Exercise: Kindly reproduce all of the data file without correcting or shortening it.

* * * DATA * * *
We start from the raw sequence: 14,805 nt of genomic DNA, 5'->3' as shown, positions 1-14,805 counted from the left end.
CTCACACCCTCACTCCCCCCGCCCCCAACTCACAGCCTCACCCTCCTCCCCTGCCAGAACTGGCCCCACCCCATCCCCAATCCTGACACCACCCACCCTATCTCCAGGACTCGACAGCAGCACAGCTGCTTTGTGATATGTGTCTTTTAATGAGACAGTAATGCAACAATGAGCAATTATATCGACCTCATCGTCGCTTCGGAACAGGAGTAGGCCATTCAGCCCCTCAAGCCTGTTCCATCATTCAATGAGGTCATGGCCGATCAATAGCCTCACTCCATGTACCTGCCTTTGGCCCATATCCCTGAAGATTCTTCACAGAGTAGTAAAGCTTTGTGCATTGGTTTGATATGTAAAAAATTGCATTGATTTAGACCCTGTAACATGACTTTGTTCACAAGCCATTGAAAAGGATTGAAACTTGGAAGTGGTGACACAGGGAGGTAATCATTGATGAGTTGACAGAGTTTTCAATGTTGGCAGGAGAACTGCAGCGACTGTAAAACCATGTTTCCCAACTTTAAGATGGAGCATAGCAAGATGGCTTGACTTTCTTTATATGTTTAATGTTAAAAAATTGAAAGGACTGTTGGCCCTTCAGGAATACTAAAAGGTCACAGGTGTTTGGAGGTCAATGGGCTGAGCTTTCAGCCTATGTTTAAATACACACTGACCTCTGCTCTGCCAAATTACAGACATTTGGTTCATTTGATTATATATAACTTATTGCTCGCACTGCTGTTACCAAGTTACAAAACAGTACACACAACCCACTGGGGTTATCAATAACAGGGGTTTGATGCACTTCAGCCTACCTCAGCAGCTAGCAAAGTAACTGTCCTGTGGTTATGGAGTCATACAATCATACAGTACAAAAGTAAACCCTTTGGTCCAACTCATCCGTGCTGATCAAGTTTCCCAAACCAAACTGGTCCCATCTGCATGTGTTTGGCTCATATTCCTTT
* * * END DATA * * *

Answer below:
We start from the raw sequence: 14,805 nt of genomic DNA, 5'->3' as shown, positions 1-14,805 counted from the left end.
CTCACACCCTCACTCCCCCCGCCCCCAACTCACAGCCTCACCCTCCTCCCCTGCCAGAACTGGCCCCACCCCATCCCCAATCCTGACACCACCCACCCTATCTCCAGGACTCGACAGCAGCACAGCTGCTTTGTGATATGTGTCTTTTAATGAGACAGTAATGCAACAATGAGCAATTATATCGACCTCATCGTCGCTTCGGAACAGGAGTAGGCCATTCAGCCCCTCAAGCCTGTTCCATCATTCAATGAGGTCATGGCCGATCAATAGCCTCACTCCATGTACCTGCCTTTGGCCCATATCCCTGAAGATTCTTCACAGAGTAGTAAAGCTTTGTGCATTGGTTTGATATGTAAAAAATTGCATTGATTTAGACCCTGTAACATGACTTTGTTCACAAGCCATTGAAAAGGATTGAAACTTGGAAGTGGTGACACAGGGAGGTAATCATTGATGAGTTGACAGAGTTTTCAATGTTGGCAGGAGAACTGCAGCGACTGTAAAACCATGTTTCCCAACTTTAAGATGGAGCATAGCAAGATGGCTTGACTTTCTTTATATGTTTAATGTTAAAAAATTGAAAGGACTGTTGGCCCTTCAGGAATACTAAAAGGTCACAGGTGTTTGGAGGTCAATGGGCTGAGCTTTCAGCCTATGTTTAAATACACACTGACCTCTGCTCTGCCAAATTACAGACATTTGGTTCATTTGATTATATATAACTTATTGCTCGCACTGCTGTTACCAAGTTACAAAACAGTACACACAACCCACTGGGGTTATCAATAACAGGGGTTTGATGCACTTCAGCCTACCTCAGCAGCTAGCAAAGTAACTGTCCTGTGGTTATGGAGTCATACAATCATACAGTACAAAAGTAAACCCTTTGGTCCAACTCATCCGTGCTGATCAAGTTTCCCAAACCAAACTGGTCCCATCTGCATGTGTTTGGCTCATATTCCTTT